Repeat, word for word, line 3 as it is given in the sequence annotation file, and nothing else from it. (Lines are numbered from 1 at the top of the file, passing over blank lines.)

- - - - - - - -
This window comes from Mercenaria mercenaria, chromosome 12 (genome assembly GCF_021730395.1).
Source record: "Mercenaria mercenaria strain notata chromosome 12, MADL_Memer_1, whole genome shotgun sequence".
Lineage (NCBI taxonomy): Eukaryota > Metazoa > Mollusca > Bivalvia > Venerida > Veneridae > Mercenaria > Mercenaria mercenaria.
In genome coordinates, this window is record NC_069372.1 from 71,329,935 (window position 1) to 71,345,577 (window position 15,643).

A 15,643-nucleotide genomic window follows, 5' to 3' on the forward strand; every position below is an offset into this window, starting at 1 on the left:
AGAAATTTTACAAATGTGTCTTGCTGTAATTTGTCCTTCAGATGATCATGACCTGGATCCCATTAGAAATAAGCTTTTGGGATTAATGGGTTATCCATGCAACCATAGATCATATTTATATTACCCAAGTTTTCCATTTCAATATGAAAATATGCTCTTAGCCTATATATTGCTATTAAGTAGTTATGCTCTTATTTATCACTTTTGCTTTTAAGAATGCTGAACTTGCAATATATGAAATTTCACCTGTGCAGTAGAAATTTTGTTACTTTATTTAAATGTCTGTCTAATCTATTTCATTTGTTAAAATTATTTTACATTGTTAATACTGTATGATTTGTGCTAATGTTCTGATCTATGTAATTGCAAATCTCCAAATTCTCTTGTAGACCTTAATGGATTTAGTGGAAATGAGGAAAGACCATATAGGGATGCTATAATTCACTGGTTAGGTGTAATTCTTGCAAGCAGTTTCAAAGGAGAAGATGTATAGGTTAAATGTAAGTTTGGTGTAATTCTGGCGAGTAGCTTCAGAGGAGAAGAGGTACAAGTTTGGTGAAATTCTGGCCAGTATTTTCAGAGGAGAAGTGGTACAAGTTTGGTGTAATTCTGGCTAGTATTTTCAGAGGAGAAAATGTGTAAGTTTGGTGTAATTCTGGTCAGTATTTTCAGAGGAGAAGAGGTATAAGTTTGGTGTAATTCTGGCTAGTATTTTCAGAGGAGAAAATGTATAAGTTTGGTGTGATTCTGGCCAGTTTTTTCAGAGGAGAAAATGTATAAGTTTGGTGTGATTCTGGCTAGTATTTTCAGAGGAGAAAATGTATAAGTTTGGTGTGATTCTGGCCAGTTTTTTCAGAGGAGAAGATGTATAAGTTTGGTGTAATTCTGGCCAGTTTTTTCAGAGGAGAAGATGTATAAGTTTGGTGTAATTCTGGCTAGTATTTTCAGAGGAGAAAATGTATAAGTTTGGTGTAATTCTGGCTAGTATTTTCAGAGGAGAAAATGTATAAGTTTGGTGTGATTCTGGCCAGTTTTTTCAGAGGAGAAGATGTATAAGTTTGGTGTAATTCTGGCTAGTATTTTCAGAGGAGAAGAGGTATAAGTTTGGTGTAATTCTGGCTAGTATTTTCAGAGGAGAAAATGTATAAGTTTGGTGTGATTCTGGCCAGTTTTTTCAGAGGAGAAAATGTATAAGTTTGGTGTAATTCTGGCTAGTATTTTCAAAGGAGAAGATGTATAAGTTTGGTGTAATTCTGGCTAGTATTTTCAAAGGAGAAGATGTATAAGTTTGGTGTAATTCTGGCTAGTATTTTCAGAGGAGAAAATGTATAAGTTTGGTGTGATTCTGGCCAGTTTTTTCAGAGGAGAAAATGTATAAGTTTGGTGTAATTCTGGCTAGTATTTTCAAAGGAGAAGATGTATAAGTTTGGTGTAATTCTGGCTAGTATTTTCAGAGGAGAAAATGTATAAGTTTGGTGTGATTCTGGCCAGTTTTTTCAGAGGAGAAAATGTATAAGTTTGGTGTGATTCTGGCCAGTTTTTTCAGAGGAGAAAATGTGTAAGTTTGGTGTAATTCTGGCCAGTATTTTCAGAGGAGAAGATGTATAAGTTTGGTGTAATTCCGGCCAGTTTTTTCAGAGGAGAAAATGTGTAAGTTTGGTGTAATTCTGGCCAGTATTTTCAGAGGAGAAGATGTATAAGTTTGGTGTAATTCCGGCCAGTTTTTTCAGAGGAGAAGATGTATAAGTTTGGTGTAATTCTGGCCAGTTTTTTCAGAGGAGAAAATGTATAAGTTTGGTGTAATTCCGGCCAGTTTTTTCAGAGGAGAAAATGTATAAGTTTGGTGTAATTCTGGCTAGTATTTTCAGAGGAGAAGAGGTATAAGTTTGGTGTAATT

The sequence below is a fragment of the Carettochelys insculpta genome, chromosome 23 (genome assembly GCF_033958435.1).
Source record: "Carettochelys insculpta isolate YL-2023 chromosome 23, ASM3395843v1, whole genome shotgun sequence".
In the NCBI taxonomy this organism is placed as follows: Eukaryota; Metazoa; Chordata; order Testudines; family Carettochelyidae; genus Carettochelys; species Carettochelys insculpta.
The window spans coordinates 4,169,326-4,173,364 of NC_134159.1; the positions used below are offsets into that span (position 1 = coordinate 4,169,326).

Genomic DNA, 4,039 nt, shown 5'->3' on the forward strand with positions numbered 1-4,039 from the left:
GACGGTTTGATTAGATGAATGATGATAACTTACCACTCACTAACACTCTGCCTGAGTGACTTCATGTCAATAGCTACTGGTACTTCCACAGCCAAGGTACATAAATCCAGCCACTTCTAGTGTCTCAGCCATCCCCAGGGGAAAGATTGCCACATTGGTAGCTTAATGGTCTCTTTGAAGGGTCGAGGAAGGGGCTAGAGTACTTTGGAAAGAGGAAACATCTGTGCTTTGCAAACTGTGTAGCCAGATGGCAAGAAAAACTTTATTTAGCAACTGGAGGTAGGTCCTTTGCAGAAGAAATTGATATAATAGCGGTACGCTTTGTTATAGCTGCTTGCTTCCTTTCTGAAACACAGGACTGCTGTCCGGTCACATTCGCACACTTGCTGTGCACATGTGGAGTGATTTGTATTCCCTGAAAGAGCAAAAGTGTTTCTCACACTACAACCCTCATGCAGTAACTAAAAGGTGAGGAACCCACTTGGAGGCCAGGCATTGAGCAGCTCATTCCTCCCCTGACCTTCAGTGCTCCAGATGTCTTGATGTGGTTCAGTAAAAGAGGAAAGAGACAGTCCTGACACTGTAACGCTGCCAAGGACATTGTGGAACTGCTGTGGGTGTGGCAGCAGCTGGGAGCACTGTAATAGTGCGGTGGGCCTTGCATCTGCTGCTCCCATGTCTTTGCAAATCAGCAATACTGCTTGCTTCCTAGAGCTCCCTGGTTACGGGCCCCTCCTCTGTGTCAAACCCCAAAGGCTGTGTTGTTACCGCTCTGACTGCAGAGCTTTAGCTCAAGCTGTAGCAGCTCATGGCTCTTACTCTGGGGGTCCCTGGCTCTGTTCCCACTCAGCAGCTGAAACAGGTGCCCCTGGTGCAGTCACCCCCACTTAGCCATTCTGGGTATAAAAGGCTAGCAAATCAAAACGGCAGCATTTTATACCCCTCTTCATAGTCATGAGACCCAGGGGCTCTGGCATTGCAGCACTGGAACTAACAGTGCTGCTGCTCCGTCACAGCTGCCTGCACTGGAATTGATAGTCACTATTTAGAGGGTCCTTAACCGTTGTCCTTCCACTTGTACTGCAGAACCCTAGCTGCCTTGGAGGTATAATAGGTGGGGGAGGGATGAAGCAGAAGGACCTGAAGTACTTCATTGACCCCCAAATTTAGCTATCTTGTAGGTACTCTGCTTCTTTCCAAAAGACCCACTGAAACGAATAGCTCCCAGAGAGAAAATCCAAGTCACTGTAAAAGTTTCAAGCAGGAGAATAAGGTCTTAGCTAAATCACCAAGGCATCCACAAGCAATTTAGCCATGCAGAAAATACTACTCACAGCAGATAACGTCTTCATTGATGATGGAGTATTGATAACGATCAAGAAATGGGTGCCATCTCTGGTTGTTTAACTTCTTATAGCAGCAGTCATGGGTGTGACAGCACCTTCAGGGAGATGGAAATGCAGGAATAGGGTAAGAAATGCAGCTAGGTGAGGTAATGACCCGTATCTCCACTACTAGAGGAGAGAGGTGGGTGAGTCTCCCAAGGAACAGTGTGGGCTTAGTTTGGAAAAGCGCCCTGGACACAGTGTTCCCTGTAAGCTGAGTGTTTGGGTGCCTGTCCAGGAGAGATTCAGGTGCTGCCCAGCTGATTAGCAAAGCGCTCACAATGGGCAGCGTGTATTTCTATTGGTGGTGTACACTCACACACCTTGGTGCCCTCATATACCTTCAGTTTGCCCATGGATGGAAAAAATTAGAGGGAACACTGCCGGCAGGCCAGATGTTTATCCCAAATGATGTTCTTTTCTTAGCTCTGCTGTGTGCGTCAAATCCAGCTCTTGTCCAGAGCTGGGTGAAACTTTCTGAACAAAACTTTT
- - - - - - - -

Lineage (NCBI taxonomy): Eukaryota > Metazoa > Mollusca > Bivalvia > Venerida > Veneridae > Mercenaria > Mercenaria mercenaria.